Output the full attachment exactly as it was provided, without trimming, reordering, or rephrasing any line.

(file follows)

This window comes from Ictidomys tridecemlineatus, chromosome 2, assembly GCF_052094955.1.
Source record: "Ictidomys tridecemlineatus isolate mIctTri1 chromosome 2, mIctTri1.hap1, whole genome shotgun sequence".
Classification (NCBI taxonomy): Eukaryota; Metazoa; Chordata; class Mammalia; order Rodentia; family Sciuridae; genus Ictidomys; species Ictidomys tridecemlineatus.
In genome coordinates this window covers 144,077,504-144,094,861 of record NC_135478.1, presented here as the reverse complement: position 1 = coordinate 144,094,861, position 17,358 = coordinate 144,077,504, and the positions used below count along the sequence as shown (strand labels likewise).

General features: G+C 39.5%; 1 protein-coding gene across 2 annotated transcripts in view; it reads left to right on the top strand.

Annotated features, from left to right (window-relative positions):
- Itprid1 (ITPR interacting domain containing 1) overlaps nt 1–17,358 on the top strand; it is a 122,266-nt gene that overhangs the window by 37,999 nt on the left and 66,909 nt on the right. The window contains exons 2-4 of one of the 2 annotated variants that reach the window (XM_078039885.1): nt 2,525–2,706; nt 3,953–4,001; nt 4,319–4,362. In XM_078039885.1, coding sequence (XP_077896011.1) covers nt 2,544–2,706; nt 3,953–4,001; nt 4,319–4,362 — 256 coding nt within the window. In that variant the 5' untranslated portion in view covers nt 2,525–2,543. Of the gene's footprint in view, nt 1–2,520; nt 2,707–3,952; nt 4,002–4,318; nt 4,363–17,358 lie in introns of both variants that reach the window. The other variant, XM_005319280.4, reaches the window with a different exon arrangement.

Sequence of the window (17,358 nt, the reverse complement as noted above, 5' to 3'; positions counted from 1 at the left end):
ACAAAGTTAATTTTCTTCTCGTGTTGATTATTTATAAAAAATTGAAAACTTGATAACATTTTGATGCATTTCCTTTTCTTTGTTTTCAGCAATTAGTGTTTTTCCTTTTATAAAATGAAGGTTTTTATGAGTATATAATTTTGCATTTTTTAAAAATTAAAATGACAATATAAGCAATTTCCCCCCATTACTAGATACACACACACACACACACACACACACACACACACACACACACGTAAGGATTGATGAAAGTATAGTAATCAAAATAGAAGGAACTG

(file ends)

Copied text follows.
This window comes from Ictidomys tridecemlineatus, chromosome 2, assembly GCF_052094955.1.
Source record: "Ictidomys tridecemlineatus isolate mIctTri1 chromosome 2, mIctTri1.hap1, whole genome shotgun sequence".
Classification (NCBI taxonomy): Eukaryota; Metazoa; Chordata; class Mammalia; order Rodentia; family Sciuridae; genus Ictidomys; species Ictidomys tridecemlineatus.
In genome coordinates this window covers 144,077,504-144,094,861 of record NC_135478.1, presented here as the reverse complement: position 1 = coordinate 144,094,861, position 17,358 = coordinate 144,077,504, and the positions used below count along the sequence as shown (strand labels likewise).

General features: G+C 39.5%; 1 protein-coding gene across 2 annotated transcripts in view; it reads left to right on the top strand.

Annotated features, from left to right (window-relative positions):
- Itprid1 (ITPR interacting domain containing 1) overlaps nt 1–17,358 on the top strand; it is a 122,266-nt gene that overhangs the window by 37,999 nt on the left and 66,909 nt on the right. The window contains exons 2-4 of one of the 2 annotated variants that reach the window (XM_078039885.1): nt 2,525–2,706; nt 3,953–4,001; nt 4,319–4,362. In XM_078039885.1, coding sequence (XP_077896011.1) covers nt 2,544–2,706; nt 3,953–4,001; nt 4,319–4,362 — 256 coding nt within the window. In that variant the 5' untranslated portion in view covers nt 2,525–2,543. Of the gene's footprint in view, nt 1–2,520; nt 2,707–3,952; nt 4,002–4,318; nt 4,363–17,358 lie in introns of both variants that reach the window. The other variant, XM_005319280.4, reaches the window with a different exon arrangement.

Sequence of the window (17,358 nt, the reverse complement as noted above, 5' to 3'; positions counted from 1 at the left end):
ACAAAGTTAATTTTCTTCTCGTGTTGATTATTTATAAAAAATTGAAAACTTGATAACATTTTGATGCATTTCCTTTTCTTTGTTTTCAGCAATTAGTGTTTTTCCTTTTATAAAATGAAGGTTTTTATGAGTATATAATTTTGCATTTTTTAAAAATTAAAATGACAATATAAGCAATTTCCCCCCATTACTAGATACACACACACACACACACACACACACACACACACACACACACGTAAGGATTGATGAAAGTATAGTAATCAAAATAGAAGGAACTG